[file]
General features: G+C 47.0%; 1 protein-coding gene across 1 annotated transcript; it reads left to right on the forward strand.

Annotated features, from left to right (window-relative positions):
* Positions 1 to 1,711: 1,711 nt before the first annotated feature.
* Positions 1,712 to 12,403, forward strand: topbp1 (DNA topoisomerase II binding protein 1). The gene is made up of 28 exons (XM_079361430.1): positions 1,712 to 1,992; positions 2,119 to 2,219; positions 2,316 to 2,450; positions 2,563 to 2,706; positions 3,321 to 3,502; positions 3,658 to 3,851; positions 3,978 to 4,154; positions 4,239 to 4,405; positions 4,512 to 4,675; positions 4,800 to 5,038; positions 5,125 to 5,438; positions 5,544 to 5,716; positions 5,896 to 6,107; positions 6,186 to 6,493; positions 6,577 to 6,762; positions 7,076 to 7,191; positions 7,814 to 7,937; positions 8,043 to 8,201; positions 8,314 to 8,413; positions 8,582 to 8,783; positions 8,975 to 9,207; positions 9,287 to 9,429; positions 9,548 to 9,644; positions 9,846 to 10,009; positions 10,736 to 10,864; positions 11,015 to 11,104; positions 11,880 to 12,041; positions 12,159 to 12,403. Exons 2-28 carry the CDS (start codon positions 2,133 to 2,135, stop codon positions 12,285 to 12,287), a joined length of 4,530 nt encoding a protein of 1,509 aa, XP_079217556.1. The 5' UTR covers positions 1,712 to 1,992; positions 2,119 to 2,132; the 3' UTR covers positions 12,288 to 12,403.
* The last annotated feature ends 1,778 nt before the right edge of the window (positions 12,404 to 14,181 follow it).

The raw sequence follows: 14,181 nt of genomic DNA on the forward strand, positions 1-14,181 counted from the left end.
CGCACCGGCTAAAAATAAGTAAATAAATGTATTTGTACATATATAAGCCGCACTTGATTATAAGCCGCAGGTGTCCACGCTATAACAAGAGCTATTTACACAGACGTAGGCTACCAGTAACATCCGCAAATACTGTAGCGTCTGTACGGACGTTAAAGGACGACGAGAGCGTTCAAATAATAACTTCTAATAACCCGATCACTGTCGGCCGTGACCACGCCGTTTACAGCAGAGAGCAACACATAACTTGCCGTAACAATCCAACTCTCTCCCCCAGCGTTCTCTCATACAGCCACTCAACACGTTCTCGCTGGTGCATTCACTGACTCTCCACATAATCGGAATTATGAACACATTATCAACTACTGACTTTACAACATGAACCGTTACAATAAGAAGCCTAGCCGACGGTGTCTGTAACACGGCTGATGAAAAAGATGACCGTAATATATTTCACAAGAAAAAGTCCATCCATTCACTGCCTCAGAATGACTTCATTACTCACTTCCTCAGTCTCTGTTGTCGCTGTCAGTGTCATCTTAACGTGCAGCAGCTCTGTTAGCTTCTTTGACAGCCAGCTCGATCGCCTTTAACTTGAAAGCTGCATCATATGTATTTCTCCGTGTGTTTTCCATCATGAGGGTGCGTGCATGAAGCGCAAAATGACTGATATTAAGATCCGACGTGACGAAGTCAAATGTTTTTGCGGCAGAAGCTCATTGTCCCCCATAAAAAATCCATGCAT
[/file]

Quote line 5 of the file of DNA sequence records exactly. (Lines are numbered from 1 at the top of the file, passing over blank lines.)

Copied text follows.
* The last annotated feature ends 1,778 nt before the right edge of the window (positions 12,404 to 14,181 follow it).